11. Aug 30, 2003 #10
    i might be wrong but i think legally you can't use numbers in your name, you can be called 'one' but not '1'

    i think that's the case, sorry 'four seventy' :smile:
  12. Aug 30, 2003 #11
    Yes:smile: I know. Which in itself is a-whole-nother discussion, laws prohibiting the use of distinctive identification!?
  13. Aug 30, 2003 #12
    Stephen Wolf has it right, you can't use numbers in your name, the social security office data base won't accept numbers. "What is so special about Harvard men, nothing."
    Kurt Vonnegut Jr
  14. Aug 31, 2003 #13
    I have a hard enough time remembering names, names are easier to remember perhaps because we use words so frequently and in so many combinations that associations are more automatic rather than associations of numbers that hold no meaning except for what they are attached to unlike words except for mathematicians. There will always be inequality, the practice of looking up or down on others of lesser or greater social position is usually a trap for the practicioner and a way of detrimentally self inflating the ego to the point of Newton's arrogance or in seeking guidance and escaping the need for effort, both seem to be often used to escape effort.
  15. Aug 31, 2003 #14

    Ivan Seeking

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    When it comes to numbers as names, there will always be those who are irrational!
  16. Aug 31, 2003 #15
    It is common practice to use words for names, so naturally it would be hard to think of remembering so many numbers, but nicknames would be formed, such as an abreviated number, etc. Respect would be using the full number rather than Mr. or Mrs. Of course no transition could ever be achieved, as you point out, naming is too engraved in our mind, perhaps intrinsically?.

    It would eliminate inequality do to ones name though. Simply because ones father had money and did well would no longer be reason to think of the son as better.
  17. Aug 31, 2003 #16
    I'm sure if anyone wants to they can name their kid, "Irrational Number." The reason why people traditionally have names rather than numbers is that our names originally reflected something about who we were and where we lived. Thus, you knew automatically that Rob Brooks referred to the robber who lived by the brook. Much easier to keep up with conceptually than mere numbers and much more descriptive.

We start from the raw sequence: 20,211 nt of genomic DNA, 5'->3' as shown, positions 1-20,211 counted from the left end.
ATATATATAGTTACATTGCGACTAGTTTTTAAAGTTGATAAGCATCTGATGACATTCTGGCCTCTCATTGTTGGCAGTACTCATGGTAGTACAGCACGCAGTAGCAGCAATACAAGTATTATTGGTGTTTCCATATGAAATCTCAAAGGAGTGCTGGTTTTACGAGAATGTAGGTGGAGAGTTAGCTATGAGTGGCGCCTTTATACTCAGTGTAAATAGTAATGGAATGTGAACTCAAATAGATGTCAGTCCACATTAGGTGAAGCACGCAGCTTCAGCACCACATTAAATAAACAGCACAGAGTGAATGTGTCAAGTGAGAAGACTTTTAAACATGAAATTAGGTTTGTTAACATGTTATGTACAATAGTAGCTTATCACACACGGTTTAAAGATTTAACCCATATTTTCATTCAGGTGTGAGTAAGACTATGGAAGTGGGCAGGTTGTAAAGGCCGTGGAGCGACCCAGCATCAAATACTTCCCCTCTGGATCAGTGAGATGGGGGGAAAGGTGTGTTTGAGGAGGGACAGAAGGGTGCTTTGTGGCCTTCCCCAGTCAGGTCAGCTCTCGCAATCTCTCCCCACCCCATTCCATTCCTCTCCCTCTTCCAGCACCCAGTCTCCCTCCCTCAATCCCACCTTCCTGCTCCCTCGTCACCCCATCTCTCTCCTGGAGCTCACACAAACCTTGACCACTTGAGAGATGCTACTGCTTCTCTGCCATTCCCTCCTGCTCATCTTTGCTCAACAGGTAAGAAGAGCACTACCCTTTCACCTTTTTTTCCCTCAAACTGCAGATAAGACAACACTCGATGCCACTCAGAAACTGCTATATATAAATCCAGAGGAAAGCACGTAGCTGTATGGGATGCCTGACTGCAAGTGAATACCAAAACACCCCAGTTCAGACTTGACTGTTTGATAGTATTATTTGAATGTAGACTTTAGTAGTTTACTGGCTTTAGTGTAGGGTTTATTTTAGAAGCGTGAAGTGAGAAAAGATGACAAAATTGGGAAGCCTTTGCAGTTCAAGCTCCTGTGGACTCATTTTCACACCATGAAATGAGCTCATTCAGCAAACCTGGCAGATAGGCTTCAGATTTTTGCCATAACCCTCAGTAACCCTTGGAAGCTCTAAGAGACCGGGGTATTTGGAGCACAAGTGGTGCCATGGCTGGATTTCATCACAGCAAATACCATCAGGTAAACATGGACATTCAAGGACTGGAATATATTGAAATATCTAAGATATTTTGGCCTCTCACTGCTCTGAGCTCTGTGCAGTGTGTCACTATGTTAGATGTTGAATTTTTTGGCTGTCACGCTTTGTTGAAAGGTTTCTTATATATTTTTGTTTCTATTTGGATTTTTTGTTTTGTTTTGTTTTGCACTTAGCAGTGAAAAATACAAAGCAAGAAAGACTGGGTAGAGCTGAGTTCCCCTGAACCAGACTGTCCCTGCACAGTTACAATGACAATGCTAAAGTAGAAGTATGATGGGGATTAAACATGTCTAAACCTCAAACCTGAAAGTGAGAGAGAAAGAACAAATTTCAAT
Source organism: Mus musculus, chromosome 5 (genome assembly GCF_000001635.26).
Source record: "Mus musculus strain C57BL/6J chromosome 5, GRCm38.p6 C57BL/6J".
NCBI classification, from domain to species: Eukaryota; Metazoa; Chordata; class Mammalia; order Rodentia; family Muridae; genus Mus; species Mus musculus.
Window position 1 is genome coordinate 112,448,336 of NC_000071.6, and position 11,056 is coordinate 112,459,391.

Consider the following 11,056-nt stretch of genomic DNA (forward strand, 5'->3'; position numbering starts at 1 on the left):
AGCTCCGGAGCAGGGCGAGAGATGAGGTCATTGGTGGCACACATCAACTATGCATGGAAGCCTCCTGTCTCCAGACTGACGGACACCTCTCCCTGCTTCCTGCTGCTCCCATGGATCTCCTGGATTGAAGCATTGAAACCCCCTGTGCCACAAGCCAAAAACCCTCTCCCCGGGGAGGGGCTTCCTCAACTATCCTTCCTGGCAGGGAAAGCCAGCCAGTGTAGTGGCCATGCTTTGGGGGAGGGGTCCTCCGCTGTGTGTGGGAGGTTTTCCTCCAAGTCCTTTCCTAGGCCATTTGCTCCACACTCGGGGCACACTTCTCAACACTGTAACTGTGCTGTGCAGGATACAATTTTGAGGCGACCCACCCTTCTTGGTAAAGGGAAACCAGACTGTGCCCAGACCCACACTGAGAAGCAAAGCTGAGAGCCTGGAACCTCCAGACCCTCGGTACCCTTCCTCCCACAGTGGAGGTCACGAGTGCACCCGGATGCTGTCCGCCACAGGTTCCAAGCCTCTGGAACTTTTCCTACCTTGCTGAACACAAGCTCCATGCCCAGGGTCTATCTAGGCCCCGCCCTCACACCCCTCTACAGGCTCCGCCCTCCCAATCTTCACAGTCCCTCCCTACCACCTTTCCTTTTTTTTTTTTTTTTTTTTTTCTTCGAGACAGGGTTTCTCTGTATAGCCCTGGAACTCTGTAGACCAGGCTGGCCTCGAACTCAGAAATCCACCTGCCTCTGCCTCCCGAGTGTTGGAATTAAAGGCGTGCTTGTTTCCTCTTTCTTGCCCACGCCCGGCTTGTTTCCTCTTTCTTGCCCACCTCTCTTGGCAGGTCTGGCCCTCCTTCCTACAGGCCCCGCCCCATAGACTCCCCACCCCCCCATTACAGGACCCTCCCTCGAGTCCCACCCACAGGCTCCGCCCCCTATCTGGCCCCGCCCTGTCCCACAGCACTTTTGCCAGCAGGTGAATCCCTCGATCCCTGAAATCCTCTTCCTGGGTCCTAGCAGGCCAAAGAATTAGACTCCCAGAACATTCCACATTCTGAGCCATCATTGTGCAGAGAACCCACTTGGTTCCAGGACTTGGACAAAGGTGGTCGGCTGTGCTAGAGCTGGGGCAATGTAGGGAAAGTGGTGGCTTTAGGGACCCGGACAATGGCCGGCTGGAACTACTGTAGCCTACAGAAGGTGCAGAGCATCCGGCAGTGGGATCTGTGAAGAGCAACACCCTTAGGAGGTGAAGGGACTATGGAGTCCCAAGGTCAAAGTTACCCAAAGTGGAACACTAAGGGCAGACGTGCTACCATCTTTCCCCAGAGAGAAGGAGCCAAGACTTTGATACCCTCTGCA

18. Aug 31, 2003 #17

    Ivan Seeking

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    So if we were to exchange names for numbers, we could as well do the whole language. I vote for ASCII!

    081 069 068.
  19. Aug 31, 2003 #18
    I don't know how accurate this is. In your example it would mean that Rob was named Rob after he became a robber, what was his name when he simply lived by the brook? Rob could have been the SON of the robber who lived by the brook, which supports my reasoning, why should Rob be chastised for being the SON of a robber? If his father was 135124674 and his name was 126432845 nobody would make the connection between Rob and his thieving father:smile:.
  20. Aug 31, 2003 #19
    People to this day change names all the time and have nic names. Everyone but my mother calls me Wu Li, but that is not my given name. Having more than one name is common as well.

    Robinson means literally, "son of rob". Many prefixes and suffixes of names mean the same thing. That's also why Junior can be used as both a name and a suffix. Similarly, people in the past have often associated the crimes of one member of a family with all the others. Familly businesses were the norm including criminal ones.

    There is an old joke about native american names. A son asks his father how he decided to name his kids. The father says he named them all after the first thing he saw when they were born. Then he asked his son, "But tell me two dogs f**king, why do you ask?"

    If our names were just numbers, the range of jokes would be severely limited.
  21. Aug 31, 2003 #20
    What do we do about nicknames? If a persons name begins with a One, could we give that person the nickname Point Five.